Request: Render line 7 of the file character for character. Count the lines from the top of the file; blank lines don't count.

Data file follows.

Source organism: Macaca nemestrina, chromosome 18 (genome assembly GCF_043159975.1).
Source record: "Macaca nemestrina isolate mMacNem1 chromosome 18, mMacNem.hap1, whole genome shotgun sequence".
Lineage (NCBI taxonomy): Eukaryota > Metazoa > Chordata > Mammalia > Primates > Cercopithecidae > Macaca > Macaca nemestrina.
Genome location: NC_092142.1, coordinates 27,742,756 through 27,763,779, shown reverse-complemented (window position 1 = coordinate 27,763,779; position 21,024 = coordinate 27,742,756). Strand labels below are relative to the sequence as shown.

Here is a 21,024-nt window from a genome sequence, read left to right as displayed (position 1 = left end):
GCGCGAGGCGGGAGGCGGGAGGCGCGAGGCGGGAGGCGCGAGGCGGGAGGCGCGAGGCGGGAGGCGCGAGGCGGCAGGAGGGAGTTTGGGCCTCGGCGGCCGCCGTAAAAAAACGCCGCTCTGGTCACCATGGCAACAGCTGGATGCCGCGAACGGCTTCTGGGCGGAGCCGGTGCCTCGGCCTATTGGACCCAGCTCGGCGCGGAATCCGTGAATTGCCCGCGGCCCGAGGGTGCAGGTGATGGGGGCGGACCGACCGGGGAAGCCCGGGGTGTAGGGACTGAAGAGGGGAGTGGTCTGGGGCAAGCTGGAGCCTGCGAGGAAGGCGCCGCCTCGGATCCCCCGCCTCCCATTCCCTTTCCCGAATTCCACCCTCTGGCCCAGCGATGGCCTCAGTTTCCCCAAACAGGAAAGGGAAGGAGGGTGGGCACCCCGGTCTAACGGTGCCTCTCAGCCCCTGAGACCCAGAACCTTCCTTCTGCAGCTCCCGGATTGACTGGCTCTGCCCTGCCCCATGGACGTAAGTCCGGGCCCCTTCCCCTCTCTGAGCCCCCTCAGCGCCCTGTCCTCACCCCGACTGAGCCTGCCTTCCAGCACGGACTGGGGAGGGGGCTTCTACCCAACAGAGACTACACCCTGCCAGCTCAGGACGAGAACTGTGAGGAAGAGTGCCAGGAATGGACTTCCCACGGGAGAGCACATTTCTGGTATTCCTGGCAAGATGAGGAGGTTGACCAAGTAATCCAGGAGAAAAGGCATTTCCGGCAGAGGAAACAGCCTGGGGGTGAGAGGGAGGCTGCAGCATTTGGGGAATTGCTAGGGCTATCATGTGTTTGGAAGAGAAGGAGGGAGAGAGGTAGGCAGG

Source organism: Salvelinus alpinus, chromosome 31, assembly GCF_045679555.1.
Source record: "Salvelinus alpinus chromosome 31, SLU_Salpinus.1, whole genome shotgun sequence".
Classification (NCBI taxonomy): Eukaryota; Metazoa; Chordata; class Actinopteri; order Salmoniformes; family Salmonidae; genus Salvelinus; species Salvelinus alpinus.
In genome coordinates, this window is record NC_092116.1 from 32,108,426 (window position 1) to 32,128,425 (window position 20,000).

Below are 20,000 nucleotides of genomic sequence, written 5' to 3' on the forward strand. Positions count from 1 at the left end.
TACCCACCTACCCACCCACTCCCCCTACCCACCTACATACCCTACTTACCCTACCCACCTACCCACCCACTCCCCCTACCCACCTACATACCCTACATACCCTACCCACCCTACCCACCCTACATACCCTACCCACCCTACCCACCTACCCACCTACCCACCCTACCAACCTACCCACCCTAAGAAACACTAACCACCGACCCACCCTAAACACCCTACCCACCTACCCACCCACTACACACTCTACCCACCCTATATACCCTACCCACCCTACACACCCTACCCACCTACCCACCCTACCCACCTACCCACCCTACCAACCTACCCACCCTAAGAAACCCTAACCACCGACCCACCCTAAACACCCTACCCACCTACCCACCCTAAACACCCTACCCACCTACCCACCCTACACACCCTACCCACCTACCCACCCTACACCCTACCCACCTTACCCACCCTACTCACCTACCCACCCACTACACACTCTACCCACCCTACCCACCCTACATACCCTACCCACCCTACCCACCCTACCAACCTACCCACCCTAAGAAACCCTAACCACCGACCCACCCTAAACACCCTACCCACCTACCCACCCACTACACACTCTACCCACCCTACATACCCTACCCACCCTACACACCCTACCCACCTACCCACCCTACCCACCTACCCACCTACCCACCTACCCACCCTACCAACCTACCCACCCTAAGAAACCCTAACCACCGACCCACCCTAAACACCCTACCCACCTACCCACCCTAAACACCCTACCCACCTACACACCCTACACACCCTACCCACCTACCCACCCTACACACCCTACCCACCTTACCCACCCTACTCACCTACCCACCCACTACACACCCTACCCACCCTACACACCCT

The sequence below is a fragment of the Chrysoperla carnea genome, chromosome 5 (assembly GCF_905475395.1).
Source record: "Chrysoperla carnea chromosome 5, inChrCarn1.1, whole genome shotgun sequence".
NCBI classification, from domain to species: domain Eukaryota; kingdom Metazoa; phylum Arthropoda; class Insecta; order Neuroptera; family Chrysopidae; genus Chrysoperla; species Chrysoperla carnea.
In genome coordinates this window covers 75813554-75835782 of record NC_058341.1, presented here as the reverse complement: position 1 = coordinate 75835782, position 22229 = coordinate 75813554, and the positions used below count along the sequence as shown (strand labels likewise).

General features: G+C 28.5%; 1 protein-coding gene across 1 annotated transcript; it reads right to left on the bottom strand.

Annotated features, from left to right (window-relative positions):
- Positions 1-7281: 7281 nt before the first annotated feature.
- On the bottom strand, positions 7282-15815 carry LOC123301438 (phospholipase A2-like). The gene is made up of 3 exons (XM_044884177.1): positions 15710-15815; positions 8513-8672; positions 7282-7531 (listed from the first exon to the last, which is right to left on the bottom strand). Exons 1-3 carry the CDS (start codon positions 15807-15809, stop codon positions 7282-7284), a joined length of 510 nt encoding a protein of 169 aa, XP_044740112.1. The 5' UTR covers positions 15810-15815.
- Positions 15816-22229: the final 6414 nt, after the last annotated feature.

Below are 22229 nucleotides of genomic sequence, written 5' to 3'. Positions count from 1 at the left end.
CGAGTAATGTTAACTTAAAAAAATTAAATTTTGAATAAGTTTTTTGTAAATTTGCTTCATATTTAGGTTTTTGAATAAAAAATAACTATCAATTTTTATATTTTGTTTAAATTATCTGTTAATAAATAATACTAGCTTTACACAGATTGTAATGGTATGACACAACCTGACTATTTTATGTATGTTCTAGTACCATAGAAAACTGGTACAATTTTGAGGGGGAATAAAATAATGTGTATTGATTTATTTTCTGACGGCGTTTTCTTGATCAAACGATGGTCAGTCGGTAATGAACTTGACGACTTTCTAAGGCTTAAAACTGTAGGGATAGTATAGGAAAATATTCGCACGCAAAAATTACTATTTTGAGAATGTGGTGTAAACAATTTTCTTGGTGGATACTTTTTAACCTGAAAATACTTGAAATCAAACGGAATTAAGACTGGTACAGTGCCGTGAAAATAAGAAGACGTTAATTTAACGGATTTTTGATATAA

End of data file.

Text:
Source organism: Salvelinus alpinus, chromosome 31, assembly GCF_045679555.1.